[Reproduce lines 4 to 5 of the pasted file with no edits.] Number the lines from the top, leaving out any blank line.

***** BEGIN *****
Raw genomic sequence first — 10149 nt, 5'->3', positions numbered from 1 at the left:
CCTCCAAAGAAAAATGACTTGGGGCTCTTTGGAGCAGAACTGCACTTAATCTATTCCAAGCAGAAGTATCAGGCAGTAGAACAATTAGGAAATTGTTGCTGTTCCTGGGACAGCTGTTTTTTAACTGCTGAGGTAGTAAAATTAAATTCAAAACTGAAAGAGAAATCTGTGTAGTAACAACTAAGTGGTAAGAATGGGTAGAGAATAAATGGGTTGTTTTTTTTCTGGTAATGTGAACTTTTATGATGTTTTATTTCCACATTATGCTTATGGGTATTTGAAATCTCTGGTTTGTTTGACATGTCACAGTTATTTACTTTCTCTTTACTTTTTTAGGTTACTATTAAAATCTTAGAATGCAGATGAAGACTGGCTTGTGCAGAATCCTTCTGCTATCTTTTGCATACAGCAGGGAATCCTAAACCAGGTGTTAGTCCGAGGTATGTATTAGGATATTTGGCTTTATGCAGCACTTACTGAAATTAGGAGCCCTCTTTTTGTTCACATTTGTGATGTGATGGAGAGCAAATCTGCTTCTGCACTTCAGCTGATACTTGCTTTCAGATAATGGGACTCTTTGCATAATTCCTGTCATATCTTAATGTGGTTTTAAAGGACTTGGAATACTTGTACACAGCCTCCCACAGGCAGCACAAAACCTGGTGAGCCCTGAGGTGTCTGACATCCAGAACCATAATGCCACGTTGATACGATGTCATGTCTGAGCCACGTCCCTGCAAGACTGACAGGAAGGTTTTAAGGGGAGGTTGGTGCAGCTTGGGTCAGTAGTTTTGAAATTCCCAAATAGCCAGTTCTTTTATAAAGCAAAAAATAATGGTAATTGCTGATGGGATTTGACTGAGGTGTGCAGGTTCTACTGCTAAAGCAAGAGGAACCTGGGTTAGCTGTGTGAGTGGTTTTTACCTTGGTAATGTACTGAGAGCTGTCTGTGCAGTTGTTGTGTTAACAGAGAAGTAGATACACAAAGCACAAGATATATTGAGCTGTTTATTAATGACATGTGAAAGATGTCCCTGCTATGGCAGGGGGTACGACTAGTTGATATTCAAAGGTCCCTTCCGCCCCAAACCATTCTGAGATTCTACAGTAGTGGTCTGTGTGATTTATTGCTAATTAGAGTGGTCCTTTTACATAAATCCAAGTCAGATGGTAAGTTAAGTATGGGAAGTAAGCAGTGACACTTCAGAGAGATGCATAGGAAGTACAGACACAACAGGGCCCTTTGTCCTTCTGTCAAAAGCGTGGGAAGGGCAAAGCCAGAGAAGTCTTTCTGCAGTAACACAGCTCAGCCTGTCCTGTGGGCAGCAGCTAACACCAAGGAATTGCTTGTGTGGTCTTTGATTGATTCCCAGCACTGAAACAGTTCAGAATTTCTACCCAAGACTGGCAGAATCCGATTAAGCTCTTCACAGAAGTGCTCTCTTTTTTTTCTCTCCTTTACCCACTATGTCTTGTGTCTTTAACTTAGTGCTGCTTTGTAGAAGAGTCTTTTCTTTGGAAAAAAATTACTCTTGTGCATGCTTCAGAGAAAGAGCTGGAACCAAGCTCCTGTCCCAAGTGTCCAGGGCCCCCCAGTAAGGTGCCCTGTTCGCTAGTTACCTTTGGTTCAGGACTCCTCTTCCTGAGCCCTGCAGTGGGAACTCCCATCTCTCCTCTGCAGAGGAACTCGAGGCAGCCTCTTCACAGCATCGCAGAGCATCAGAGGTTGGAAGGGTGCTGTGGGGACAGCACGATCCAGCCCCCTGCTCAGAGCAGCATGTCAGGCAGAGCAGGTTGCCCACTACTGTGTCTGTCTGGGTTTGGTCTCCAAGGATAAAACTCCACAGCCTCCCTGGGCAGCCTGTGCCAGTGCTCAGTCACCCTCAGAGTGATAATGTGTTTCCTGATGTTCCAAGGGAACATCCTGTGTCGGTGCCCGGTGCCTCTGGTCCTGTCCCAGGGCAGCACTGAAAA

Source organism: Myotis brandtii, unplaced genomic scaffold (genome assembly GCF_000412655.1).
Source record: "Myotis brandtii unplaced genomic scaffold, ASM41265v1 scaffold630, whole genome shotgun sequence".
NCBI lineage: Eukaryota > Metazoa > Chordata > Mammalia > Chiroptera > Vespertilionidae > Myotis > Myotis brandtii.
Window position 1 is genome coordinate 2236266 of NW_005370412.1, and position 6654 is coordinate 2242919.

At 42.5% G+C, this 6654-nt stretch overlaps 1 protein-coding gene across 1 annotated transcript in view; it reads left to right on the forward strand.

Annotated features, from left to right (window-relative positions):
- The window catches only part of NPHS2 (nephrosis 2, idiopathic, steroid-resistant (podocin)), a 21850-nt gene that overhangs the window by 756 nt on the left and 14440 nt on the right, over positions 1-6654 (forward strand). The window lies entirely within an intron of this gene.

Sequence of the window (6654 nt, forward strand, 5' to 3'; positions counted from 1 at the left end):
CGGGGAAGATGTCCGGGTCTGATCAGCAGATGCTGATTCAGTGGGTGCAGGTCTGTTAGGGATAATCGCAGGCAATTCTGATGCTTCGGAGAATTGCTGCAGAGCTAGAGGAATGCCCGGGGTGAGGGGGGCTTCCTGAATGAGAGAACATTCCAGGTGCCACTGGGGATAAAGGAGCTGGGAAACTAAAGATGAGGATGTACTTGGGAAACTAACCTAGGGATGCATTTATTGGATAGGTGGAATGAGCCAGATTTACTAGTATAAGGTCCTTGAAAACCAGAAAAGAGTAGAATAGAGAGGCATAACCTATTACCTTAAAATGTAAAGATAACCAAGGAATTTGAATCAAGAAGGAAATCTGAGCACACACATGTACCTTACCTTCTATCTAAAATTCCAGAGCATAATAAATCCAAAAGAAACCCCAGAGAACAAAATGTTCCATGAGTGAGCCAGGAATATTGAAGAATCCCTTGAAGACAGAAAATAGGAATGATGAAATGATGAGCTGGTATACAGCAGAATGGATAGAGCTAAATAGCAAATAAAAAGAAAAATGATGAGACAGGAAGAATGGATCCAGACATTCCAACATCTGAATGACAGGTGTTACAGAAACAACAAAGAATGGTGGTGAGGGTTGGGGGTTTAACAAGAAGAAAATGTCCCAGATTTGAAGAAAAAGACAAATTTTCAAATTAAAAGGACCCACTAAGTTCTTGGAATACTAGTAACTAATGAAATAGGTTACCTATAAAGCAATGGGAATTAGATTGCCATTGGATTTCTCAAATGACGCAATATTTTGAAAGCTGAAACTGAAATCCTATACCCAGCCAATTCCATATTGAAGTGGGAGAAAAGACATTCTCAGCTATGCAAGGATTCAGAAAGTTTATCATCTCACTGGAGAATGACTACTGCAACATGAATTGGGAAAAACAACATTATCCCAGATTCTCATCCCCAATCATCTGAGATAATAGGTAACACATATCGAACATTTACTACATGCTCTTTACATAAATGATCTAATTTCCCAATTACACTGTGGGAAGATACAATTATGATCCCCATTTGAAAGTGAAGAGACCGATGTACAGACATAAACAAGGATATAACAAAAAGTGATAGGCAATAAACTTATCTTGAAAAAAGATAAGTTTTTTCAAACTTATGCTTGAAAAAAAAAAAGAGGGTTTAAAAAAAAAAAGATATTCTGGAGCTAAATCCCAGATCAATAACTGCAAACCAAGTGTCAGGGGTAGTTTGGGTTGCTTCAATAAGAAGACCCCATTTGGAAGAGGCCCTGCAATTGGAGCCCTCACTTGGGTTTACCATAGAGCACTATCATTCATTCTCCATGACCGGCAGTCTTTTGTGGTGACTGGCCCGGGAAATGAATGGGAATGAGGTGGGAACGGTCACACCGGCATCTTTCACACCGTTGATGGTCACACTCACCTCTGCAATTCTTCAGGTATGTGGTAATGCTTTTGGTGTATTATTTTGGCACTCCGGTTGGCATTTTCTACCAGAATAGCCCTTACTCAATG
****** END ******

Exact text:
Source record: "Myotis brandtii unplaced genomic scaffold, ASM41265v1 scaffold630, whole genome shotgun sequence".
NCBI lineage: Eukaryota > Metazoa > Chordata > Mammalia > Chiroptera > Vespertilionidae > Myotis > Myotis brandtii.